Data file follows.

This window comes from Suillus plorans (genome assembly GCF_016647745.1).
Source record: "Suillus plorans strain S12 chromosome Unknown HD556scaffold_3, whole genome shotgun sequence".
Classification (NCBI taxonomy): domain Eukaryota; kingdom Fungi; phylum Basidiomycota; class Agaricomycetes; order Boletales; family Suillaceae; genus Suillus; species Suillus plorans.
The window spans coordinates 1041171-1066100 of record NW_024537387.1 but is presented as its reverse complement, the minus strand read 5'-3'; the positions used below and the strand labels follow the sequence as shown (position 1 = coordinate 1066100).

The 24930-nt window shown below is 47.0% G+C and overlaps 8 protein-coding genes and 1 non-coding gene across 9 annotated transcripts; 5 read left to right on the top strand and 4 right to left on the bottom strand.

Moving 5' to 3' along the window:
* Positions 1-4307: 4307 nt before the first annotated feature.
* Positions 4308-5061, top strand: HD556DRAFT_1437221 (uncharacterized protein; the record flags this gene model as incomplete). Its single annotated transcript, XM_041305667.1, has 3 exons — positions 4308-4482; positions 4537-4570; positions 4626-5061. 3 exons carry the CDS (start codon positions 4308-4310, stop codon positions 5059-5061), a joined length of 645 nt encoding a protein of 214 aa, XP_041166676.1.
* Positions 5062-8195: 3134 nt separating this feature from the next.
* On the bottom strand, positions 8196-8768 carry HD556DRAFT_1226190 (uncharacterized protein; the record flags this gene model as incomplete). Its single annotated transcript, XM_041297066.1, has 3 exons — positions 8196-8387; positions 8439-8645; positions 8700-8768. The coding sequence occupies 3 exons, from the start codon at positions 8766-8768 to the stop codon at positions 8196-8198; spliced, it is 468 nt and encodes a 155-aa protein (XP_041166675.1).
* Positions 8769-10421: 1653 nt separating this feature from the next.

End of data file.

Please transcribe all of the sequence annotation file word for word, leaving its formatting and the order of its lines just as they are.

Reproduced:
This window comes from Suillus plorans (genome assembly GCF_016647745.1).
Source record: "Suillus plorans strain S12 chromosome Unknown HD556scaffold_3, whole genome shotgun sequence".
Classification (NCBI taxonomy): domain Eukaryota; kingdom Fungi; phylum Basidiomycota; class Agaricomycetes; order Boletales; family Suillaceae; genus Suillus; species Suillus plorans.
The window spans coordinates 1041171-1066100 of record NW_024537387.1 but is presented as its reverse complement, the minus strand read 5'-3'; the positions used below and the strand labels follow the sequence as shown (position 1 = coordinate 1066100).

The 24930-nt window shown below is 47.0% G+C and overlaps 8 protein-coding genes and 1 non-coding gene across 9 annotated transcripts; 5 read left to right on the top strand and 4 right to left on the bottom strand.

Moving 5' to 3' along the window:
* Positions 1-4307: 4307 nt before the first annotated feature.
* Positions 4308-5061, top strand: HD556DRAFT_1437221 (uncharacterized protein; the record flags this gene model as incomplete). Its single annotated transcript, XM_041305667.1, has 3 exons — positions 4308-4482; positions 4537-4570; positions 4626-5061. 3 exons carry the CDS (start codon positions 4308-4310, stop codon positions 5059-5061), a joined length of 645 nt encoding a protein of 214 aa, XP_041166676.1.
* Positions 5062-8195: 3134 nt separating this feature from the next.
* On the bottom strand, positions 8196-8768 carry HD556DRAFT_1226190 (uncharacterized protein; the record flags this gene model as incomplete). Its single annotated transcript, XM_041297066.1, has 3 exons — positions 8196-8387; positions 8439-8645; positions 8700-8768. The coding sequence occupies 3 exons, from the start codon at positions 8766-8768 to the stop codon at positions 8196-8198; spliced, it is 468 nt and encodes a 155-aa protein (XP_041166675.1).
* Positions 8769-10421: 1653 nt separating this feature from the next.